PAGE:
CHARLESTON, W.Va. -- Panic buying of firearms and ammunition has store shelves looking pretty bare nowadays.
At the same time, though, it has wildlife administrators wondering how to spend the windfall of federal dollars associated with all those purchases.
Curtis Taylor, wildlife chief for the West Virginia Division of Natural Resources, said the state stands to gain as much as $1.4 million in Federal Aid in Wildlife Restoration funds, all of it related to the recent run on guns and ammo.
"It's amazing, the buying that's going on," Taylor said. "And 11 percent of every one of those sales goes into the Wildlife Restoration kitty and gets reimbursed to the state."
Even before recreational shooters began buying up AR-15s and their look-alikes, as well as the .223-caliber ammunition they fire, Taylor said states were already starting to receive financial windfalls from similar runs on handguns and ammunition dating back to the early days of the Obama administration.
"We're figuring out how to spend some of that money right now," he said. "But the increases now amount to only a few percent. We think the increases from the current round of buying will be close to 20 percent."
The money will come from an 11 percent excise tax paid by firearm and ammunition manufacturers on every gun, cartridge or shell sold. The tax money goes to the U.S. Fish and Wildlife Service, which in turn distributes it to state wildlife agencies for use in wildlife restoration programs.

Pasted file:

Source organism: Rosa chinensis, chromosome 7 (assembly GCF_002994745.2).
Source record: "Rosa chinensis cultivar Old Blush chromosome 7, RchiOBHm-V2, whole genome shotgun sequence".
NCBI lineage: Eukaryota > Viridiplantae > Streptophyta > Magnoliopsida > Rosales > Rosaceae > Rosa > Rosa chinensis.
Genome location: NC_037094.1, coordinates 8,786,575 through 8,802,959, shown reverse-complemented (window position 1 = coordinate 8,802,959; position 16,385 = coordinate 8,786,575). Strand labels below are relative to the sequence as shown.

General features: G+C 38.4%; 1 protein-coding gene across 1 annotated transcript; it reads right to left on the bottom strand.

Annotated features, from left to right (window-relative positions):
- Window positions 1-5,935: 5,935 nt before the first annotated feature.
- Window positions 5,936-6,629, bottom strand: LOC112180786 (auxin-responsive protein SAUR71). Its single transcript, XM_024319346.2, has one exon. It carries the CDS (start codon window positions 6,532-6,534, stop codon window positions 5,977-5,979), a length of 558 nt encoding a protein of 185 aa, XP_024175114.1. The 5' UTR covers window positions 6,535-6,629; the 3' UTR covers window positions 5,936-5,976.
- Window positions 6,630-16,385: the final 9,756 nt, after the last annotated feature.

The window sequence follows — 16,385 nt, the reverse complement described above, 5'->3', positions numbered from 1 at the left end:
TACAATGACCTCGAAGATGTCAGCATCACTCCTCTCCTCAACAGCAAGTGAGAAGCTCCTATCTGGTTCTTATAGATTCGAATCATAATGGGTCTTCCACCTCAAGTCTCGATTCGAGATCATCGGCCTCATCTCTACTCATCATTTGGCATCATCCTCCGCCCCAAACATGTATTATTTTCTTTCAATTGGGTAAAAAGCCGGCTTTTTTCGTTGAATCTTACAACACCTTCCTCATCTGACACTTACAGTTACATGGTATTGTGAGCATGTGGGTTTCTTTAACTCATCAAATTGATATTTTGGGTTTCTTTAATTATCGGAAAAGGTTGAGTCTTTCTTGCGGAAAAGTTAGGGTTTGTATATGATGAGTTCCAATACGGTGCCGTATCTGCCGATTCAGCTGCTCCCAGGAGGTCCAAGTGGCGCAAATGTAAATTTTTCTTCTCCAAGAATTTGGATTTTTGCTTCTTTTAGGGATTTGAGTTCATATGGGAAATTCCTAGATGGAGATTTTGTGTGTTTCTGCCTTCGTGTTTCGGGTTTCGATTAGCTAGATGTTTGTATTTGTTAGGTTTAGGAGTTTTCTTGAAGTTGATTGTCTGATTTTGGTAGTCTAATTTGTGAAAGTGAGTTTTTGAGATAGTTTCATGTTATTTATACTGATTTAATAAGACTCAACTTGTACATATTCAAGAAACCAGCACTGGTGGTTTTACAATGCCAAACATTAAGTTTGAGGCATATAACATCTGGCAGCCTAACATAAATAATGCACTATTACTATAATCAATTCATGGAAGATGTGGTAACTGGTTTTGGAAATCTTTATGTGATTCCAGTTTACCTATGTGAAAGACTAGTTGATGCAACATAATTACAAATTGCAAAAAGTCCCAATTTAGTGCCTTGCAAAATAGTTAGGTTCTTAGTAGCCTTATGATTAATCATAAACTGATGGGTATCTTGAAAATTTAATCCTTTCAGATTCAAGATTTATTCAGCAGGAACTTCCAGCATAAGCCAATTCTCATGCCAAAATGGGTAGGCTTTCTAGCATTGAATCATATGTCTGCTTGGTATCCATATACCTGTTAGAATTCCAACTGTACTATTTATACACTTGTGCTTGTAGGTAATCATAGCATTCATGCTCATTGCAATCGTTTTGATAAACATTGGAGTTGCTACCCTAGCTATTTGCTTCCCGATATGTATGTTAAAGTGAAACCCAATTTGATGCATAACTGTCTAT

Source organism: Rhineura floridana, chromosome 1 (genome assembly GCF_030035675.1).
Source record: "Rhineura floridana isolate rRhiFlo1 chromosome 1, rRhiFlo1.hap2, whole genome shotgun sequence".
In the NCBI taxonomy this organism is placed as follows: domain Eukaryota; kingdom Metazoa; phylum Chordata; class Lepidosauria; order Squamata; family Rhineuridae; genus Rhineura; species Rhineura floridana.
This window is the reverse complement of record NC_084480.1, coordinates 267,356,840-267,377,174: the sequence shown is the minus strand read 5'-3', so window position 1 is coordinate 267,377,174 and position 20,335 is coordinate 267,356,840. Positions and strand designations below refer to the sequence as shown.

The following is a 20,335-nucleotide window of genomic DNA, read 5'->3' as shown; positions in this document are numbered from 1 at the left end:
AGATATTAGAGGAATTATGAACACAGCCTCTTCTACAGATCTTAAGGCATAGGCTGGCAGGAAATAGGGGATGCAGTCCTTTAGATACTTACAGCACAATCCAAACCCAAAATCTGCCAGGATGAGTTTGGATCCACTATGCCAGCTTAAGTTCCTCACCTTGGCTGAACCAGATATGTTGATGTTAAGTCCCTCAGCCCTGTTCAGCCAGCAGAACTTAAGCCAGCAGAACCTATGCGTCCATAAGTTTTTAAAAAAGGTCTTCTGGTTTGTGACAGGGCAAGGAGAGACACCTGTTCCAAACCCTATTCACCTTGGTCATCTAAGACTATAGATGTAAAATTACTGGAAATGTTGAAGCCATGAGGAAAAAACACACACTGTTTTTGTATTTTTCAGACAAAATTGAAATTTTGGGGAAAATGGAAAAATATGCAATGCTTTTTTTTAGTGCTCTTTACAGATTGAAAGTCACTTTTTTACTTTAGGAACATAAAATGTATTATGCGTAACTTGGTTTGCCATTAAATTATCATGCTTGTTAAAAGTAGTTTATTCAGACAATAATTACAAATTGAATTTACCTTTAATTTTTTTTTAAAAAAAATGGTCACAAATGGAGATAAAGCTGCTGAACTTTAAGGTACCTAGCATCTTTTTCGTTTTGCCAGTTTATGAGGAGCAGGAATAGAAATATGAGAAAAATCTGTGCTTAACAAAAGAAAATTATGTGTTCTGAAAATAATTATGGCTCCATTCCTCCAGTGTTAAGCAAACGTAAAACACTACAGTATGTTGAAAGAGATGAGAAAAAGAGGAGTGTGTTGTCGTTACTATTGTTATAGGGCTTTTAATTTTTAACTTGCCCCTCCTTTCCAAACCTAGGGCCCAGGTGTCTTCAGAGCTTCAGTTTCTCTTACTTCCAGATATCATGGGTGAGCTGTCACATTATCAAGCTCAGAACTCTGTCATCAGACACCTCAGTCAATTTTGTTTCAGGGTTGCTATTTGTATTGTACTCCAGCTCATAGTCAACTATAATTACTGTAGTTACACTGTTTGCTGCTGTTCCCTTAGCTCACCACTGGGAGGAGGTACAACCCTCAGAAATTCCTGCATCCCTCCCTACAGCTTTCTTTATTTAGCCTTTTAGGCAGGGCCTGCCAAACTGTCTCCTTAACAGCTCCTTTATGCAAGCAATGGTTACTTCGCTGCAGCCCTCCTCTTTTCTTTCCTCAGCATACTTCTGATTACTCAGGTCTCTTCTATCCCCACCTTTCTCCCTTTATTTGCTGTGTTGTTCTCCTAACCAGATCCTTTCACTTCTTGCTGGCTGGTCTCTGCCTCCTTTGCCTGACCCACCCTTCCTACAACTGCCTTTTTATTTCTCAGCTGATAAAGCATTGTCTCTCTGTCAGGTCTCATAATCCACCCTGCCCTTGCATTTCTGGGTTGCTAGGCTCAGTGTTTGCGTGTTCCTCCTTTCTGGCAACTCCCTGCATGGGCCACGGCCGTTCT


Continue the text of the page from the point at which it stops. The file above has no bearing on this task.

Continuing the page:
By all accounts, sales of semi-automatic firearms on the federal government's proposed ban list have triggered an unprecedented sales boom, and with it a sharp increase in excise tax receipts.
Charleston's Cabela's store reportedly sold three months' worth of ammunition in the six days after Sen. Dianne Feinstein, D-Calif., introduced a gun-control bill aimed at banning "military-style" semiautomatics. Gun dealers in the Washington, D.C., area reportedly are asking for - and getting - $1,000 apiece for 1,000-round case lots of .223-caliber ammo, more than three times what they were getting beforehand.